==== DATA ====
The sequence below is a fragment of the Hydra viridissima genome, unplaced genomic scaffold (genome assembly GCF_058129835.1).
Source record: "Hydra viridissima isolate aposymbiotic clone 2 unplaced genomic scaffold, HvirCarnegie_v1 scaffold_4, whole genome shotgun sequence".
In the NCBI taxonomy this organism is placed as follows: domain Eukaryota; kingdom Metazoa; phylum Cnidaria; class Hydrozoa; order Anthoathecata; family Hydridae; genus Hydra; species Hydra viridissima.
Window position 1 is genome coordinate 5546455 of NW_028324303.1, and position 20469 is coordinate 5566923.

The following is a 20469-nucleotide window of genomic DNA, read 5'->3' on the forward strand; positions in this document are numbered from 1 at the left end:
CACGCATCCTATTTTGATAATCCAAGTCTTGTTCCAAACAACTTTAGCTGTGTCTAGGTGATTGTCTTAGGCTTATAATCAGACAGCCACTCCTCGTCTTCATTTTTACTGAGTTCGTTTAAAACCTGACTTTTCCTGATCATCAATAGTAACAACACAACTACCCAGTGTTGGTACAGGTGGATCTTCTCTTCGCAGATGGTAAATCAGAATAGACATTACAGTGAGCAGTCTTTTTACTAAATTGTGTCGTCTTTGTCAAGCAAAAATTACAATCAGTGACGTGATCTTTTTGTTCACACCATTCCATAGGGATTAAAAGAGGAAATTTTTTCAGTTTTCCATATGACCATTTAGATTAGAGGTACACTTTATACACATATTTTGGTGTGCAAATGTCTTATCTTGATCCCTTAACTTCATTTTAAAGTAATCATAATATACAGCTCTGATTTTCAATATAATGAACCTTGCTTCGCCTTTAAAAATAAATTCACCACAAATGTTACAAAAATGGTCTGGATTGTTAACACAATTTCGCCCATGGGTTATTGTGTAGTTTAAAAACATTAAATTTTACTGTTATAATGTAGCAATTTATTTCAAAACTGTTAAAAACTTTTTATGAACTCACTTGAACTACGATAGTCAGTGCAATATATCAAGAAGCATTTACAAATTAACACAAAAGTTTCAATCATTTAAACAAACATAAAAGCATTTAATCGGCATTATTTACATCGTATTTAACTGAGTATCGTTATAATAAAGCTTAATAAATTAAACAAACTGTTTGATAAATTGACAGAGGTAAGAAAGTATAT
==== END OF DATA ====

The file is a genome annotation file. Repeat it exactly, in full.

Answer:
The sequence below is a fragment of the Hydra viridissima genome, unplaced genomic scaffold (genome assembly GCF_058129835.1).
Source record: "Hydra viridissima isolate aposymbiotic clone 2 unplaced genomic scaffold, HvirCarnegie_v1 scaffold_4, whole genome shotgun sequence".
In the NCBI taxonomy this organism is placed as follows: domain Eukaryota; kingdom Metazoa; phylum Cnidaria; class Hydrozoa; order Anthoathecata; family Hydridae; genus Hydra; species Hydra viridissima.
Window position 1 is genome coordinate 5546455 of NW_028324303.1, and position 20469 is coordinate 5566923.

The following is a 20469-nucleotide window of genomic DNA, read 5'->3' on the forward strand; positions in this document are numbered from 1 at the left end:
CACGCATCCTATTTTGATAATCCAAGTCTTGTTCCAAACAACTTTAGCTGTGTCTAGGTGATTGTCTTAGGCTTATAATCAGACAGCCACTCCTCGTCTTCATTTTTACTGAGTTCGTTTAAAACCTGACTTTTCCTGATCATCAATAGTAACAACACAACTACCCAGTGTTGGTACAGGTGGATCTTCTCTTCGCAGATGGTAAATCAGAATAGACATTACAGTGAGCAGTCTTTTTACTAAATTGTGTCGTCTTTGTCAAGCAAAAATTACAATCAGTGACGTGATCTTTTTGTTCACACCATTCCATAGGGATTAAAAGAGGAAATTTTTTCAGTTTTCCATATGACCATTTAGATTAGAGGTACACTTTATACACATATTTTGGTGTGCAAATGTCTTATCTTGATCCCTTAACTTCATTTTAAAGTAATCATAATATACAGCTCTGATTTTCAATATAATGAACCTTGCTTCGCCTTTAAAAATAAATTCACCACAAATGTTACAAAAATGGTCTGGATTGTTAACACAATTTCGCCCATGGGTTATTGTGTAGTTTAAAAACATTAAATTTTACTGTTATAATGTAGCAATTTATTTCAAAACTGTTAAAAACTTTTTATGAACTCACTTGAACTACGATAGTCAGTGCAATATATCAAGAAGCATTTACAAATTAACACAAAAGTTTCAATCATTTAAACAAACATAAAAGCATTTAATCGGCATTATTTACATCGTATTTAACTGAGTATCGTTATAATAAAGCTTAATAAATTAAACAAACTGTTTGATAAATTGACAGAGGTAAGAAAGTATAT